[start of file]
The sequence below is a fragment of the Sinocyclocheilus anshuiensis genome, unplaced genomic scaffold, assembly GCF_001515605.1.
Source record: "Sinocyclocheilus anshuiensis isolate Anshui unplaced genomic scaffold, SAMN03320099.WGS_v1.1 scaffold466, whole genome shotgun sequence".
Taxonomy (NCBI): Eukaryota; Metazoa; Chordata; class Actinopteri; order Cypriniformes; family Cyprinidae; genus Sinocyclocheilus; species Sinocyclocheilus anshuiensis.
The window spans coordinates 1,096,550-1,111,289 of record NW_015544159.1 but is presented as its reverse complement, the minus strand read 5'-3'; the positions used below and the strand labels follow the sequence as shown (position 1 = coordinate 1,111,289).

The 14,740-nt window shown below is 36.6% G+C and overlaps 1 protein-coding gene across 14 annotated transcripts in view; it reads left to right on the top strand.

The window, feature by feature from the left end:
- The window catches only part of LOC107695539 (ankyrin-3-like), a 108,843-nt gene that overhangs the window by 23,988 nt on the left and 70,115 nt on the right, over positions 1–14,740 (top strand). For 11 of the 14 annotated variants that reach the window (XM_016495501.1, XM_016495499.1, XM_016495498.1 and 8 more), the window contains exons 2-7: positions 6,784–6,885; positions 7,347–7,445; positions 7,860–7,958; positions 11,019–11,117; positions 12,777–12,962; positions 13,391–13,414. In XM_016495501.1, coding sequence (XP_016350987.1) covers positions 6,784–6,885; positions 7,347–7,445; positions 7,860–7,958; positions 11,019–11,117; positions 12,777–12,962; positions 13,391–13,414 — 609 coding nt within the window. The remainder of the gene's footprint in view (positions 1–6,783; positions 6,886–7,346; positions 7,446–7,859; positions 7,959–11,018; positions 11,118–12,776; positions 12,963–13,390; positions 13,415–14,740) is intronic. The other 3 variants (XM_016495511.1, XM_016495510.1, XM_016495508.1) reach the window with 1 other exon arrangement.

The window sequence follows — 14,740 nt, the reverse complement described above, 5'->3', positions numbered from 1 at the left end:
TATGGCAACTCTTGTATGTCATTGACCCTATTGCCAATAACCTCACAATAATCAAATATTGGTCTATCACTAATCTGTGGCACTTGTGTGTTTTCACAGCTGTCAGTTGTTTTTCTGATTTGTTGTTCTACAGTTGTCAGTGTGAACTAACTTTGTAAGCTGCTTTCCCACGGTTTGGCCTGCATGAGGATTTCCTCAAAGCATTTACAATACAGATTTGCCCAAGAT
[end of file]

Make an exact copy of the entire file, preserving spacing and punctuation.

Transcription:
The sequence below is a fragment of the Sinocyclocheilus anshuiensis genome, unplaced genomic scaffold, assembly GCF_001515605.1.
Source record: "Sinocyclocheilus anshuiensis isolate Anshui unplaced genomic scaffold, SAMN03320099.WGS_v1.1 scaffold466, whole genome shotgun sequence".
Taxonomy (NCBI): Eukaryota; Metazoa; Chordata; class Actinopteri; order Cypriniformes; family Cyprinidae; genus Sinocyclocheilus; species Sinocyclocheilus anshuiensis.
The window spans coordinates 1,096,550-1,111,289 of record NW_015544159.1 but is presented as its reverse complement, the minus strand read 5'-3'; the positions used below and the strand labels follow the sequence as shown (position 1 = coordinate 1,111,289).

The 14,740-nt window shown below is 36.6% G+C and overlaps 1 protein-coding gene across 14 annotated transcripts in view; it reads left to right on the top strand.

The window, feature by feature from the left end:
- The window catches only part of LOC107695539 (ankyrin-3-like), a 108,843-nt gene that overhangs the window by 23,988 nt on the left and 70,115 nt on the right, over positions 1–14,740 (top strand). For 11 of the 14 annotated variants that reach the window (XM_016495501.1, XM_016495499.1, XM_016495498.1 and 8 more), the window contains exons 2-7: positions 6,784–6,885; positions 7,347–7,445; positions 7,860–7,958; positions 11,019–11,117; positions 12,777–12,962; positions 13,391–13,414. In XM_016495501.1, coding sequence (XP_016350987.1) covers positions 6,784–6,885; positions 7,347–7,445; positions 7,860–7,958; positions 11,019–11,117; positions 12,777–12,962; positions 13,391–13,414 — 609 coding nt within the window. The remainder of the gene's footprint in view (positions 1–6,783; positions 6,886–7,346; positions 7,446–7,859; positions 7,959–11,018; positions 11,118–12,776; positions 12,963–13,390; positions 13,415–14,740) is intronic. The other 3 variants (XM_016495511.1, XM_016495510.1, XM_016495508.1) reach the window with 1 other exon arrangement.

The window sequence follows — 14,740 nt, the reverse complement described above, 5'->3', positions numbered from 1 at the left end:
TATGGCAACTCTTGTATGTCATTGACCCTATTGCCAATAACCTCACAATAATCAAATATTGGTCTATCACTAATCTGTGGCACTTGTGTGTTTTCACAGCTGTCAGTTGTTTTTCTGATTTGTTGTTCTACAGTTGTCAGTGTGAACTAACTTTGTAAGCTGCTTTCCCACGGTTTGGCCTGCATGAGGATTTCCTCAAAGCATTTACAATACAGATTTGCCCAAGAT